An increasing amount of international enterprises are coming to China to expand their business operations, compounding the pressure of talent shortages for all organizations. Given this imbalance between supply and demand, organizations face a difficult choice: to bring experienced expatriates into key roles, even though they don’t understand the Chinese market, or to hire local executives who might not be used to work in multinational organizations and who often have less significant leadership track records. Historically, expatriates were the more expensive option, but the compensation gap between the two quickly is narrowing.
What is the best solution to address this dilemma? Is it better to appoint expatriate talent or to hire local executives to develop your business in China?
Local executives with ideal profiles are rare and, as a consequence, tend to go to the highest bidders. Some organizations select local talent with good potential and appoint them into more senior roles than appropriate in the hope that they will be successful. Other companies identify junior local managers in the hope that they can step up later and, in the meantime, fly in expatriates to fill the management gap, hoping they will quickly learn the nuances of China.
Each option requires careful consideration. Organizations must conduct early and in-depth assessments of step-up local hires, focusing on cultural fit and potential. Companies should develop targeted on-boarding plans for these local executives over a six- to 18-month period; often these plans require individuals to lead or participate in special projects designed to develop necessary competencies and test them in real-life situations, thereby reducing the risks when these local managers take on leadership roles. At the end of the on-boarding process, individuals need to be given enough trust and autonomy to operate independently or they will look for other opportunities.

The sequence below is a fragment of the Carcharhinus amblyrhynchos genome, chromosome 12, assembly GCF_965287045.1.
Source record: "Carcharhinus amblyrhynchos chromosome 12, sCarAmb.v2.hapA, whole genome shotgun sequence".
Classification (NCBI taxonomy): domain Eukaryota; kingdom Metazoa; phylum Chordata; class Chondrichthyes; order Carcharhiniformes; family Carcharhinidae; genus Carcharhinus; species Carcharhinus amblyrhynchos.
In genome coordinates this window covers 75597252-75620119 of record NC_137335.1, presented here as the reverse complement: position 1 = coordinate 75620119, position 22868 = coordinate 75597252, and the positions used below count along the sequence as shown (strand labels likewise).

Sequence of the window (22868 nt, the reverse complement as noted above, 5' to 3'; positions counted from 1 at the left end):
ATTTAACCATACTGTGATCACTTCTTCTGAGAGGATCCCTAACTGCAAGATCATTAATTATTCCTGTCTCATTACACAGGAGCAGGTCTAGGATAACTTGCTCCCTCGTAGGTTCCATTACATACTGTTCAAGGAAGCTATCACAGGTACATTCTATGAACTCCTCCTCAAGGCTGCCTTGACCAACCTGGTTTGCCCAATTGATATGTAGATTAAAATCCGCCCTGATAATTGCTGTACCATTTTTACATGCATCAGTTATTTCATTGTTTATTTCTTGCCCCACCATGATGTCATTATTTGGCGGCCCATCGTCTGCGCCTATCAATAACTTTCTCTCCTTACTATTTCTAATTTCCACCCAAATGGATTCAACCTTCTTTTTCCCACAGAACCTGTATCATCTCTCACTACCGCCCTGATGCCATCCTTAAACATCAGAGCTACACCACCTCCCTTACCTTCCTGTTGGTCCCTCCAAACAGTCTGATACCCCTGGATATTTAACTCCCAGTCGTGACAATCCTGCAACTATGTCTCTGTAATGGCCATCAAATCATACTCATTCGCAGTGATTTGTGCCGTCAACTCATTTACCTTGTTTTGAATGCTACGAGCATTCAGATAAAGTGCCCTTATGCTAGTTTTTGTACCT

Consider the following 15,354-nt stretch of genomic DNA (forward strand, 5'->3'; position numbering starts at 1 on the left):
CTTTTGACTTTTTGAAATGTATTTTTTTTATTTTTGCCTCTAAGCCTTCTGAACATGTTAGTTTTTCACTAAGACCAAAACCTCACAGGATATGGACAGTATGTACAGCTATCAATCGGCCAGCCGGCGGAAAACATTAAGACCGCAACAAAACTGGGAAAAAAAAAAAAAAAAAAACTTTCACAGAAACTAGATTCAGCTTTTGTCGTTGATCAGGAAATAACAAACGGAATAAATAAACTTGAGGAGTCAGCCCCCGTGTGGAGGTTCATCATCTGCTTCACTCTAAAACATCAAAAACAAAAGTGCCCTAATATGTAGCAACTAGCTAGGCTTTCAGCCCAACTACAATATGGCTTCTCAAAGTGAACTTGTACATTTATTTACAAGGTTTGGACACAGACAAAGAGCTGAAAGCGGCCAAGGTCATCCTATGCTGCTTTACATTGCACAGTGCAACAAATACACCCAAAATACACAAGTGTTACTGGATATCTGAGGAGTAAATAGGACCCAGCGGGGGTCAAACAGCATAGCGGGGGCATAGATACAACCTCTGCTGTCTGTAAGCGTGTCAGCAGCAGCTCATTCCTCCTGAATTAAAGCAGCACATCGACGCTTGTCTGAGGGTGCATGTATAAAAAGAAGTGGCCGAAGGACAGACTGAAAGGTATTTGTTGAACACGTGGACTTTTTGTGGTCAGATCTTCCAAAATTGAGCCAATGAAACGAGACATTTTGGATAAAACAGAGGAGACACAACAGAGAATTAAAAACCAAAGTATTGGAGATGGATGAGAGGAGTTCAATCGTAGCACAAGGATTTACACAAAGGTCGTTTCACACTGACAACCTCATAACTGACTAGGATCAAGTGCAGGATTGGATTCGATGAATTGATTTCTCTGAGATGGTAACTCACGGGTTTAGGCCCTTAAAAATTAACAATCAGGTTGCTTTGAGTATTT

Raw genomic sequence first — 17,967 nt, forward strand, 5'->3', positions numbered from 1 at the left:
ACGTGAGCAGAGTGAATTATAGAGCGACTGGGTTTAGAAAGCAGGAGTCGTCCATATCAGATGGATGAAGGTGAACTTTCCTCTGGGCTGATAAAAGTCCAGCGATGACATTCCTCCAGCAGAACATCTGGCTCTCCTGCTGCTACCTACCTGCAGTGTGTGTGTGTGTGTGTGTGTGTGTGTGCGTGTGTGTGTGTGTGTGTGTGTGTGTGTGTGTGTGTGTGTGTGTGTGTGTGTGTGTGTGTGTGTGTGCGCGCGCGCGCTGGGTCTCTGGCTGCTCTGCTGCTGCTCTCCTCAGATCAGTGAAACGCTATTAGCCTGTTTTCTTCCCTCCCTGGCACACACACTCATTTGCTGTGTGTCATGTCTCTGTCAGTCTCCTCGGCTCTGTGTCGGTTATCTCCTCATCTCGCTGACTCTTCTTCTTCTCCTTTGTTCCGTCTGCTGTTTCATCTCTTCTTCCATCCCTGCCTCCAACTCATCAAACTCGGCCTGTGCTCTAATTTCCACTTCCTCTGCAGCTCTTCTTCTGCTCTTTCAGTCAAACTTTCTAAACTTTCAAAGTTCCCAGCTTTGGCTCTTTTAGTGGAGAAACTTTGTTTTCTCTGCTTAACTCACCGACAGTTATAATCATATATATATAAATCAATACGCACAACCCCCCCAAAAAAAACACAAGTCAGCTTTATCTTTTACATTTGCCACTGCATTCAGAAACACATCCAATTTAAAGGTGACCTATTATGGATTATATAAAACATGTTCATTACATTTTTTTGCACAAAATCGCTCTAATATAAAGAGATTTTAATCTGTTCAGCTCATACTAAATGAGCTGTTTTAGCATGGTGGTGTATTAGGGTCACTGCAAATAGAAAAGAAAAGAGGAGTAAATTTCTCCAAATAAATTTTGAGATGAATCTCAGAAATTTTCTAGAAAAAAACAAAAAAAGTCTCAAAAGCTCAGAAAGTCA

Too often, we have seen expats “not work out” in China for a variety of reasons. Experienced organizations now are making very careful choices about who they move, evaluating candidates beforehand and supporting them in a more structured way as they enter Chinese business.
Establishing cultural fit is essential, but organizations must ensure that expatriates have local confidants, advisors and go-to people to help open doors and navigate relationships. Organizations also must make sure that expatriates are clear on the success criteria in terms of developing the China team around them, identifying successors early and having plans in place for them. There must be regular checkpoints to ensure that expatriate managers are getting the feedback they need to make course corrections along the way.
In the coming years, we will see ever more local candidates stepping into senior management roles in multinational companies in China. This is a necessary development and one that organizations need to work strategically to support. Trust and greater autonomy also are key if multinationals are to give local executives the authority and decision-making power they desire in order to have a larger impact.
For many companies, however, greater localized authority is not an easy move to make. The pace of change is fast in China and the talent supply will remain constrained for many years to come—particularly given that Chinese privately owned companies are growing and developing at a rapid pace and already are luring talented local managers away from their multinational competitors.